In our many years of helping and managing clients with their portfolios, there is an expression that we often use which sums up how we feel about volatility in the markets. That expression is,
“Volatility is the emotional price that investors pay to grow wealth over time”.
For investors with well-diversified portfolios, we believe the best strategy is to stay the course. It rarely serves investors well to allow their investment strategies to be diverted by temporary challenges. Markets may yet experience a deeper pull-back due to the coronavirus outbreak but trying to time the market’s near-term peaks and troughs is rarely successful, and even then, typically more a function of luck than careful decision making. Although we believe caution is warranted, we believe portfolio outcomes are best served during such periods by maintaining healthy, diversified portfolios.
Below are excerpts of commentary on the Coronavirus from Brian Wesbury, Chief Economist from First Trust who gives some excellent historical perspective on the Coronavirus and similar past events that caused market volatility in the past:
“recent history with stocks and viruses is that markets overreact leading to significant buying opportunities along the way. Over a 38-day trading period during the height of the SARS virus back in 2003, the S&P 500 index fell by 12.8%. During the Zika virus, which occurred at the end of 2015 and into 2016 the market fell by 12.9%. There are other examples, but they all passed, and the market recovered and hit new highs. Will this happen again? Our view is that it is highly probable”.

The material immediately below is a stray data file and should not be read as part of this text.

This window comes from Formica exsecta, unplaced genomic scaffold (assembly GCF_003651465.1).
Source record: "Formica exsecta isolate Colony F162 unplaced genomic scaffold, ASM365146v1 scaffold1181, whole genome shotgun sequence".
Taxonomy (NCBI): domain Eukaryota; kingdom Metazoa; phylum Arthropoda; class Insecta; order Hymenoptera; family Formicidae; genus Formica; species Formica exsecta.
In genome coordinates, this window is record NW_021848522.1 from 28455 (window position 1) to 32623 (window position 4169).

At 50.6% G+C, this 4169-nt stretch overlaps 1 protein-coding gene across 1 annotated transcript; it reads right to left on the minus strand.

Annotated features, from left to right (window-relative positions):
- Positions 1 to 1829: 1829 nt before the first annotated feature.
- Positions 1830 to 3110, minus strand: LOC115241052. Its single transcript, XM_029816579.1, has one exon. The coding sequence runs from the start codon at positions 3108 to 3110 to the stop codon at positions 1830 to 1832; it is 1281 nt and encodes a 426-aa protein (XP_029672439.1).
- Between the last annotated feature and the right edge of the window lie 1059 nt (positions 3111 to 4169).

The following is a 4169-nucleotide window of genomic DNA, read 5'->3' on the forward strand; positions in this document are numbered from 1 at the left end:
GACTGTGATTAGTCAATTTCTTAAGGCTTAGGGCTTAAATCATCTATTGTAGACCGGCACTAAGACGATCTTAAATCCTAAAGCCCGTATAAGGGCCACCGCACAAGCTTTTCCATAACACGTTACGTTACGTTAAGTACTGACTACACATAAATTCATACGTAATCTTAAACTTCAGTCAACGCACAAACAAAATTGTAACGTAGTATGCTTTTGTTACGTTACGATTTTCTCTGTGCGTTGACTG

“Much of the pessimism surrounding the virus focuses on the Chinese under-counting the number of infected to save face. However, it's important to note that a shortage of specialized test kits has caused health officials in many countries to rely on observable symptoms for diagnoses, and because Coronavirus mimics the flu and pneumonia in its early stages, it's also possible that authorities may be over-counting as well.
Instead of looking at it from a total confirmed case perspective, we think the number of total active cases provides a better look into what is happening. This measure takes total confirmed cases and subtracts deaths and recoveries. This gives the total amount of people who have the potential to spread the virus further.
, which aggregates statistics from health agencies across the world, total active cases peaked about a week ago at 58,747 and have since been declining, even with all the new cases we are seeing in South Korea, Italy and Iran (where data is suspect). There have been 30,597 cases with an outcome (2,699 deaths and 27,898 recovered). In other words, the total active cases now stand at 49,923, a drop of 15% from the peak on February 17th.
One death is too many, but to put that number into a little bit of perspective, according to the World Health Organization, in the United States alone for the 2019-2020 season, there have been at least 15 million flu illnesses, 140,000 hospitalizations and 8,200 deaths. Imagine if everyone with an internet connection followed the spread of this annual flu, case by case, hour by hour.